Endgame – The Calling by James Frey and Nils Johnson-Shelton

January 7, 2015

Endgame by James Frey and Nils Johnson-Shelton is a YA novel in which a group of young people, known as Players, have to fight for the survival of a section of humanity in Endgame.  For generations, certain bloodlines have been privy to a secret; Endgame is coming in which humanity will be judged and culled by a mysterious group of aliens.  Only a subset will survive.  Which groups will survive will be determined by the winner of Endgame.  I understand that this book contains real-life puzzles for readers to solve which will lead to a real world prize.

I will start by saying that this book ended up in my didn’t-finish pile.  I thought the concept was interesting, but I had several issues with the execution.  I read around 50% and then found that I was really struggling to pick up the book to finish.

What I liked

The concept.  This is what drew me to the book.  I found the idea of a group of people battling for the survival of their ethnic group intriguing.  I liked that humanity in general is unaware of its pending destruction and only those who are chosen to represent their groups and their advisers are in the know.  The fact that each of the Players has a different attitude towards Endgame was well done.  Some are horror struck that they must take on this responsibility and kill or be killed, others are excited to put their years of training into practice.  Some of them choose to ally themselves with others, while many are out only for their own survival.

What I didn’t like

The writing style.  The book is written from a multi character viewpoint, with very short chapters switching between the characters.  These are interspersed with what I assume are the real-world puzzle part of the book.  The narrative is written in a very immediate, choppy style which I really didn’t appreciate.  The short paragraphs switching between characters made it very difficult for me to engage with any of the protagonists.  For me it might have been better to have longer sections with each of the protagonists.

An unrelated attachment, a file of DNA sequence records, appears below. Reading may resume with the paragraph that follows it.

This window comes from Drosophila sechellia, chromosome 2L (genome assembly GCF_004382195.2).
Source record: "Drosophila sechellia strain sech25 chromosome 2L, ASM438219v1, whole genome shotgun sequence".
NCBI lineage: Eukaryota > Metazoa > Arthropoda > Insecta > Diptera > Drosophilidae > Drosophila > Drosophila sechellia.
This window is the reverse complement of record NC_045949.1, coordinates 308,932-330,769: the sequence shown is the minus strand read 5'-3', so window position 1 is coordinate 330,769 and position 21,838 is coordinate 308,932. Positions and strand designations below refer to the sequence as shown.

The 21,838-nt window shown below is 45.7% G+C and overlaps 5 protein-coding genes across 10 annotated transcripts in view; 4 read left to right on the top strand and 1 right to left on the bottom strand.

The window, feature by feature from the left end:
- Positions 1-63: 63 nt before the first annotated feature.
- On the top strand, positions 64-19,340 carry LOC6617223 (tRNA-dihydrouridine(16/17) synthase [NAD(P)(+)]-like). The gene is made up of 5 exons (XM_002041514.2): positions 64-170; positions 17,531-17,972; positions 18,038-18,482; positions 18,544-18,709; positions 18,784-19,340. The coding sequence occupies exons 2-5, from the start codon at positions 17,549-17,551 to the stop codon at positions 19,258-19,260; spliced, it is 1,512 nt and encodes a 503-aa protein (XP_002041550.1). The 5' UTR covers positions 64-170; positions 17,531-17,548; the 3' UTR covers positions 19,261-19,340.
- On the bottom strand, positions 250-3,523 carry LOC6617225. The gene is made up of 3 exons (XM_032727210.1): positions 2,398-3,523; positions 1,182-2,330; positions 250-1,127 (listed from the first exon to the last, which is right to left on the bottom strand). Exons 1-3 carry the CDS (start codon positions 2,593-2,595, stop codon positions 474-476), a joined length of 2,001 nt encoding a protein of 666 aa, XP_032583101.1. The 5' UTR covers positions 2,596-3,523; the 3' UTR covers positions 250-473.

Too many protagonists.  There are about 12 or 14 Players and at least up until I gave up they were all being given equal page time.  I found it very difficult to care for any of them because I didn’t feel we spent enough time with any of them to get to know them better.  Also, they are frequently referred to by the ethnic groups they represent.  Although there was a list provided, for me at least I found it difficult to connect the character with the ethnic group, and each time I had to pause to work out which character was being referred to, I had been thrown out of the story. Perhaps that might have got better if I’d stuck with it, but for me personally, the little enjoyment I was getting from the book was not worth the continued effort.  I also didn’t see these aspects improving for me as the book went on.

Obvious themes.  At the point i left it, there was a divide amongst the Players between those who were willing to work with the others and those who would kill their fellow Players on sight.  I think I’m pretty safe in saying that the the series will reveal that the point of Endgame is not to survive but to prove to the mysterious judges that humans are capable or working together in peace.

All in all, I can’t give Endgame more than two stars out of five.  You may find that it appeals to you more than me, however.

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